Spirits of the City

Spirits of the City: Inspirational Ina Coolbrith Park

By Gary Kamiya and Paul Madonna

The view from Ina Coolbrith Park. (Illustrated by Paul Madonna)

One of the most spectacular, but least known, parks in San Francisco is found just below one of Russian Hill’s three summits, on the pedestrian-only stretch of Vallejo Street just east of Taylor Street. Ina Coolbrith Park is more of a meandering, bench-lined walkway than a conventional park, but with its stunning close-up views of downtown, the Bay Bridge and the East Bay, it packs more sublimity per square foot than just about any other open space in town.

The lyrical, and profoundly Californian, beauty of this park is fitting, for it is named after a lyric poet whose essential subject was California. Ina Donna Coolbrith, California’s (and America’s) first poet laureate, and friend and mentor to the likes of Mark Twain, Bret Harte, Jack London, Joaquin Miller and Charles Warren Stoddard, lived a life as remarkable as her circle of intimates.

She was born in 1841, the niece of Joseph Smith, the founder of the Church of Latter-day Saints. Her widowed mother broke with the Mormon Church and migrated to California in 1851. Ten-year-old Ina made a suitably epic entrance into the state: She crossed the Sierra on the saddle of famed mountain man James P. Beckwourth, becoming the first non-American Indian child to cross the Sierra by the Beckwourth Pass. Living in Los Angeles, at age 17 she had the misfortune of marrying a pathologically jealous and violent actor named Robert B. Carsley.

Carsley accused her of infidelity, called her a whore and fired a rifle at her. She was granted a divorce in 1861 and moved to San Francisco.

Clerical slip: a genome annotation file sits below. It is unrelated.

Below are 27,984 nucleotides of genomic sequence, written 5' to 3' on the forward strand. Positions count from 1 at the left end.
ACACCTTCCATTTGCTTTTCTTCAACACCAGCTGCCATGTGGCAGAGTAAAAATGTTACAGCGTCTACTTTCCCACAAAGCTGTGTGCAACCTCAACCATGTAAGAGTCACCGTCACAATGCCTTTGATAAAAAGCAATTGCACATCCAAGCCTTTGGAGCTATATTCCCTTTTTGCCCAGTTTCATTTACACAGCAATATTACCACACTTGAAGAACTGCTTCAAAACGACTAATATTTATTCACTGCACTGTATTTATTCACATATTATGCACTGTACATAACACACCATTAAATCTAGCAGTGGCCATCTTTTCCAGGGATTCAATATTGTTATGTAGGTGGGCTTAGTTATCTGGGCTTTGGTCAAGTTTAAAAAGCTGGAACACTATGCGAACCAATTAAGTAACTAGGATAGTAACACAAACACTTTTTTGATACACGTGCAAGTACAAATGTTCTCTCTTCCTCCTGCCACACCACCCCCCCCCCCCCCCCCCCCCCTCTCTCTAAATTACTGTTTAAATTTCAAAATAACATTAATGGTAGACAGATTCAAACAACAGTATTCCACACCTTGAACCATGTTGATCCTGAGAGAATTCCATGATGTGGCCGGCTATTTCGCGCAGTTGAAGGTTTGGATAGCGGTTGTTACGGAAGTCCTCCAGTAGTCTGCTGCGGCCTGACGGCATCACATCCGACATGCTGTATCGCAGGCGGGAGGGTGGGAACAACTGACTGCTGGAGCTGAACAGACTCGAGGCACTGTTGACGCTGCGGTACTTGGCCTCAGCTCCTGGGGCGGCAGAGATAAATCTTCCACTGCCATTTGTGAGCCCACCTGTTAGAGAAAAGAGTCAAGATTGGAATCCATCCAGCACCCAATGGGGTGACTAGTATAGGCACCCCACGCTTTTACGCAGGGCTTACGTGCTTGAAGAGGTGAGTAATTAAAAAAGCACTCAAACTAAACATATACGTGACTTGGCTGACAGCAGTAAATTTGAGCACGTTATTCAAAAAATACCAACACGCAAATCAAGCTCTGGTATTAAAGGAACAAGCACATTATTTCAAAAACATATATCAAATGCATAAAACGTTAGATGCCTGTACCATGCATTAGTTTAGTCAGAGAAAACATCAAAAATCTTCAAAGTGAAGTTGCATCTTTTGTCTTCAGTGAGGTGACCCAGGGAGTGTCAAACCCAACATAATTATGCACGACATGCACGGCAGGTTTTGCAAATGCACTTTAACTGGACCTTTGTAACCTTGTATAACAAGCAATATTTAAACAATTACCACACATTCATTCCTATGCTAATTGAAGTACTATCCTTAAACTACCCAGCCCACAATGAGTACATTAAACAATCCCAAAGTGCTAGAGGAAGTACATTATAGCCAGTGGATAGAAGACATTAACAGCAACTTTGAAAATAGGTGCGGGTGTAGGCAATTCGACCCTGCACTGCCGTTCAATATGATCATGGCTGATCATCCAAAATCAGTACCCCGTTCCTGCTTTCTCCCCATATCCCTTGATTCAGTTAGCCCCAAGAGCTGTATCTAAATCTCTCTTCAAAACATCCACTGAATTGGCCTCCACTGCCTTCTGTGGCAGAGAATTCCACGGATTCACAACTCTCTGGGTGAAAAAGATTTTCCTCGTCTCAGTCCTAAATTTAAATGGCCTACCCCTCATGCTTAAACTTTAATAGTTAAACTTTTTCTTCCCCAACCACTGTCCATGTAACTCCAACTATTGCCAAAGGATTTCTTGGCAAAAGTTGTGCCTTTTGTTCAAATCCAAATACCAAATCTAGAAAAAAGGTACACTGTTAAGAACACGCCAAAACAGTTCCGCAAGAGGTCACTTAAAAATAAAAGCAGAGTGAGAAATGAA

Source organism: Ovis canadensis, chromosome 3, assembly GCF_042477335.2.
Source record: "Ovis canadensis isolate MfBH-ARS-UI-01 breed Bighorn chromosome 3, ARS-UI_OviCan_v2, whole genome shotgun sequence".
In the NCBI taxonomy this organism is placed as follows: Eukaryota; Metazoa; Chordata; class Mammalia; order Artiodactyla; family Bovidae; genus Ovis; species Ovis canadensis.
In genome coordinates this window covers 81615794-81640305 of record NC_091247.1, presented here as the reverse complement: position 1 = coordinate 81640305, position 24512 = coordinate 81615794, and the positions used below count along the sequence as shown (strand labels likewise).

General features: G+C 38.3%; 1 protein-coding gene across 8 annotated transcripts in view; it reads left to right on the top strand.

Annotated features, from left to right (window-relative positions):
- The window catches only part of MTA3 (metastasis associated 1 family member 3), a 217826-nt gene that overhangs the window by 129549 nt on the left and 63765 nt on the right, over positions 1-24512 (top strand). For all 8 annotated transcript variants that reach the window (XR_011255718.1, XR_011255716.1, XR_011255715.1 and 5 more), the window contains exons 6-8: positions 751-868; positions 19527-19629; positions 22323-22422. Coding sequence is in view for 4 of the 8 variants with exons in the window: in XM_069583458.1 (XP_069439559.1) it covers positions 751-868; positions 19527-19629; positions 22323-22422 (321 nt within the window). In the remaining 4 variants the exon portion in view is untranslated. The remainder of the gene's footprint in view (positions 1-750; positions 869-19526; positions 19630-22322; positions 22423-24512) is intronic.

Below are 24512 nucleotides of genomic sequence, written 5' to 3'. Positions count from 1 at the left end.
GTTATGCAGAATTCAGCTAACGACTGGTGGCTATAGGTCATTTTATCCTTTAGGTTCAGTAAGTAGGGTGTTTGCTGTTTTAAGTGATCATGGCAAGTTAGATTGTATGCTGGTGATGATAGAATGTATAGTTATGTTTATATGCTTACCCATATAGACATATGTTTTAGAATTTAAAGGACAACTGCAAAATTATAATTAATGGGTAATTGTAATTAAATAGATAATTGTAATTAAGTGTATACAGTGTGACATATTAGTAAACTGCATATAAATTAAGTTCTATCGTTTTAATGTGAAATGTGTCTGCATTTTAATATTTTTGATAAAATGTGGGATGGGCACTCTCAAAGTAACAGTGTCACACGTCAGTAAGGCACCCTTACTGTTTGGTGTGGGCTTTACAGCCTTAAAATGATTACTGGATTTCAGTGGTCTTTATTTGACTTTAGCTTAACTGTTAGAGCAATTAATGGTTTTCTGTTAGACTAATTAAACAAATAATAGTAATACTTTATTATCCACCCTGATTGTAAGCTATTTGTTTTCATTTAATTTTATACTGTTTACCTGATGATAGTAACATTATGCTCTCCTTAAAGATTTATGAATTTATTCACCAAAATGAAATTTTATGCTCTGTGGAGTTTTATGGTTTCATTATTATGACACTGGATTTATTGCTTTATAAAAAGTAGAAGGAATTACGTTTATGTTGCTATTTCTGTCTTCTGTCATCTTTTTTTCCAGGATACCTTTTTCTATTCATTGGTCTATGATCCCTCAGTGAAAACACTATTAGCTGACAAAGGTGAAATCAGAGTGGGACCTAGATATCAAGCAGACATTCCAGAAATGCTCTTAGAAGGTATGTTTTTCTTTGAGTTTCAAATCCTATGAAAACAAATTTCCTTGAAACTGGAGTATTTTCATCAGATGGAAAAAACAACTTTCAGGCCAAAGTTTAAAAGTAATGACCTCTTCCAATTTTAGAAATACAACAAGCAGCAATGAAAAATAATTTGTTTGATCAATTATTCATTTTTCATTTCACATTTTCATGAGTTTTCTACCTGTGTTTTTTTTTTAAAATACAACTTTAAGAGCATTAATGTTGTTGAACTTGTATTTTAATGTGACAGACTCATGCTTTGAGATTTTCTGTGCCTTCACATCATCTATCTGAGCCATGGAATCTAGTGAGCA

Coolbrith, who had already published acclaimed poetry in Los Angeles, began writing graceful lyric poetry for two leading journals, the Golden Era and the Californian. She, Harte and Stoddard edited the Overland Monthly together, a carefree time Harte commemorated with the limerick: “There is a poetic divinity/Number One of the Overland Trinity/Who uses the Muses/Pretty much as she chooses.” The three would often walk up steep, unpaved Russian Hill to drink tea and laze away the afternoons at her Taylor Street apartment. Those were the happiest days of her life.

Coolbrith was unfailingly generous and encouraging to her fellow writers, who in turn regarded her as an ideal mentor and muse. (Some had deeper feelings for the tall, graceful poet with the beautiful eyes: It was said that Harte and Twain were rivals for her favors.) But she never remarried. And while her peers all went off to Europe, she was forced by circumstance to remain in California, taking care of her sister’s children and the abandoned child of Joaquin Miller, Cali-Shasta. She was the librarian at the Oakland Free Library for 19 years, where she guided the reading of Isadora Duncan and introduced the schoolboy Jack London to “the big books.” The great writer never forgot her. In 1906, he wrote, “No woman has affected me to the extent you did. I was only a little lad; I knew absolutely nothing about you, yet in all the years that have passed, I have met no woman as noble as you.”

After the 1906 earthquake and fire, Coolbrith’s friends and supporters built her a house at 1067 Broadway, where she held literary salons. In 1928, at the age of 86, the most beloved figure of San Francisco’s golden literary age died.

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